Wednesday, December 16, 2009

Unintended Consequences of Sanctions on Iran, Israel's Nixon

Thomas Friedman
Kathleen Parker
Dana Milbank
Nadav Tamir

"Time is running out for the United States to persuade Iran to halt its nuclear program." - Alireza Nadar
“As we say in Hebrew, things look different from there than they do from here,” - Isaac Herzog

Lots of interlocking stories today. The US Congress approved sanctions against companies that would help Iran get gasoline, which is 40% of its budget. Just 4 hours after this announcement, Iran tested its first long-range missile, with the capacity of reaching Israel and US bases in the Gulf. Parts came courtesy of Russia and North Korea...: "Neither Israel nor the United States have ruled out military action if diplomacy fails to resolve the row. Tehran says its nuclear programme is only for peaceful purposes and has vowed to retaliate for any attack."

Alireza Nader, in an article in Foreign Policy, argues that these sanctions will just solidify the Revolutionary Guards stranglehold on the Iranian economy and end up punishing everyone else, the worst thing you need to have happen to the current protests against the regime: "Iran is attempting to privatize state-held enterprises. Although this is supposed to be a competitive process, the Guards have managed to use their political influence and national security powers to sideline most private competitors. Sanctions on gasoline would not only hurt consumers, but damage businesses and companies that have struggled to compete with the Guards' economic expansion. With a virtual stranglehold on the state, the Guards would be able to bypass sanctions through their access to government gasoline reserves and the coffers of President Mahmoud Ahmadinejad's administration. Their competitors will not be so lucky.

The Islamic Republic of Iran has lived under U.S. sanctions for the past three decades. These sanctions have hindered Iran's ability to expand its economy and meet the demands of a growing, and restless, population. But many of Iran's economic woes are due instead to government mismanagement, ineptitude, and corruption. The cost has been less borne by the Iranian government, which relies on oil exports for most of its revenue, than by the educated and professional classes... And Iran's international isolation has only empowered the ruling elite, who have no desire to see the masses subjected to Western influences that could culminate in a "velvet revolution." So, we may be killing off the Green Revolution and making the hard-liners in the government more obstinate about continuing their nuclear program, screw you, oh western infidel dogs, we do not bow to your pressure... We may also be locking Israel and Iran into a death dance, escalating the threats to one another and provoking a third world war. Oh, so that is what the significance of 2012 is all about in the Mayan Calendar, that nuclear missiles will have killed everyone and there will no longer be anything resembling civilization on our planet. I guess we don't need to worry about climate change in this scenario...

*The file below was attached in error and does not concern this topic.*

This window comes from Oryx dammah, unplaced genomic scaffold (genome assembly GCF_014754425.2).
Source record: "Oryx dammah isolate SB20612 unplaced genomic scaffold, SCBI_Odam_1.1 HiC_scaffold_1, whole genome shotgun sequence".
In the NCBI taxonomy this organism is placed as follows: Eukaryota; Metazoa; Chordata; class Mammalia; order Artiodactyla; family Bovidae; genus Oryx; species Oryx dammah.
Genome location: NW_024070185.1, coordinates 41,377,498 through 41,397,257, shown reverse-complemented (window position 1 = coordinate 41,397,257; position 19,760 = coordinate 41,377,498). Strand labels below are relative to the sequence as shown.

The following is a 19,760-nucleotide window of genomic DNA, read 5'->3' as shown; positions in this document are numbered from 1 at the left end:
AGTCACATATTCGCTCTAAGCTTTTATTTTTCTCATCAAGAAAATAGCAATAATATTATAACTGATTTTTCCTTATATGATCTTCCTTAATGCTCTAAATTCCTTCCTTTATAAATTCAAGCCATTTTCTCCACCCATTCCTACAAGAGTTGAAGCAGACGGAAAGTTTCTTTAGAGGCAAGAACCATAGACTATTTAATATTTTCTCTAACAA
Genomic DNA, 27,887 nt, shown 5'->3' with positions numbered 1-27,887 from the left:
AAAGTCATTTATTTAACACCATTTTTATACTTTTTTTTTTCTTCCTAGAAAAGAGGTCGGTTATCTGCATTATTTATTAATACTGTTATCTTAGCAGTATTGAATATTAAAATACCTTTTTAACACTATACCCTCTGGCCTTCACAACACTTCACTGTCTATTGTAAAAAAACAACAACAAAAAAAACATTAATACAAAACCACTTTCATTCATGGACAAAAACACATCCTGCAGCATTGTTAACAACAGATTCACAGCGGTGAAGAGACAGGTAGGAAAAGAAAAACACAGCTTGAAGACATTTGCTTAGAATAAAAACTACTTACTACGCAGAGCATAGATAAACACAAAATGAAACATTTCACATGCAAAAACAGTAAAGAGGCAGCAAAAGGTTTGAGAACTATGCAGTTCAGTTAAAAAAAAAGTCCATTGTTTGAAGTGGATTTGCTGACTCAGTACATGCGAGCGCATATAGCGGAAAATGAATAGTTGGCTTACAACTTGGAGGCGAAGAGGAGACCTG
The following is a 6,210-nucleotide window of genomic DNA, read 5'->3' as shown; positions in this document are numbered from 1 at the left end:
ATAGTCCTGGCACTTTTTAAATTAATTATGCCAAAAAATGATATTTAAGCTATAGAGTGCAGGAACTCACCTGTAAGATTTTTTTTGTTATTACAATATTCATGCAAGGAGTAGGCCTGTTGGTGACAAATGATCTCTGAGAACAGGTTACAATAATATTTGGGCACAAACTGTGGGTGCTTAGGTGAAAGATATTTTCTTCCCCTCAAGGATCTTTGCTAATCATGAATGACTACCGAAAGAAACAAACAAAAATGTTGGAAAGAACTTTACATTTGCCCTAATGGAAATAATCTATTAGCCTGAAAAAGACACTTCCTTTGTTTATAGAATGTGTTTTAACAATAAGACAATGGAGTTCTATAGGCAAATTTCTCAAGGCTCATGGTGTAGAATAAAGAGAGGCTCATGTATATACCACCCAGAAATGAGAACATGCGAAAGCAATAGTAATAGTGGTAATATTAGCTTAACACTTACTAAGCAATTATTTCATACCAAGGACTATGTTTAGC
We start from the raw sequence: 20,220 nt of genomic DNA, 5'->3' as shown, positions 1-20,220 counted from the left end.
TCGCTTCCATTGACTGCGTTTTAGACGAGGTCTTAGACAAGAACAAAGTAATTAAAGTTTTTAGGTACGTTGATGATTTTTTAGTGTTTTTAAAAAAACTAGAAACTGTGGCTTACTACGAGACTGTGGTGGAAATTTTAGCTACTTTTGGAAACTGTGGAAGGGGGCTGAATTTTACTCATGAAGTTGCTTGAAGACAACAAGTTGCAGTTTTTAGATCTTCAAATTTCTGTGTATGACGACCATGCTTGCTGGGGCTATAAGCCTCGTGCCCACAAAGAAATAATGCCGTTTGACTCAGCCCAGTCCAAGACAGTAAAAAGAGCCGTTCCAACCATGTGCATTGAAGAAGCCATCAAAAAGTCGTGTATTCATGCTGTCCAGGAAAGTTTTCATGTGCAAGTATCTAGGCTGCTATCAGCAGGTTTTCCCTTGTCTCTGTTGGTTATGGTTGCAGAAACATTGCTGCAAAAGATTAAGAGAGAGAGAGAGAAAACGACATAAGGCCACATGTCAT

a couple of comments from the al Arabiya website:

What Iran had really demonstrated by the firing of its Selji 2 missile is not just its missile power: it is pure backbone! Every country, when threatened relentlessly should show its enemies what is in store for them if they dared to scratch it. Why not the Arab nations cooperate with Iran and form a front to defend the entire Middle East?   - Yaseen P V

I have to wonder about the basic intelligence of the Iranian regime. Not that I haven't wondered before, but when they're so adamant about the peaceful nature of their nuclear program, why test a rocket that can deliver warheads to so many western targets? Do they not see that this will harden resolve against them and perhaps turn their remaining allies away? Are they that stupid? Well yes, apparently so. Countries that rattle their sabres usually get stabbed.  - Forester


The Palestinian Liberation Organization has extended the presidency of Mahmout Abbas until elections can be held god knows when. His term was to end in January, and with all of the bickering with Hamas, it would be forever until a replacement can be found. Not that they are planning to sit down and talk with Israel anytime soon, and with Israel setting a 10 month ban on building in the West Bank, right now would be the opportune time.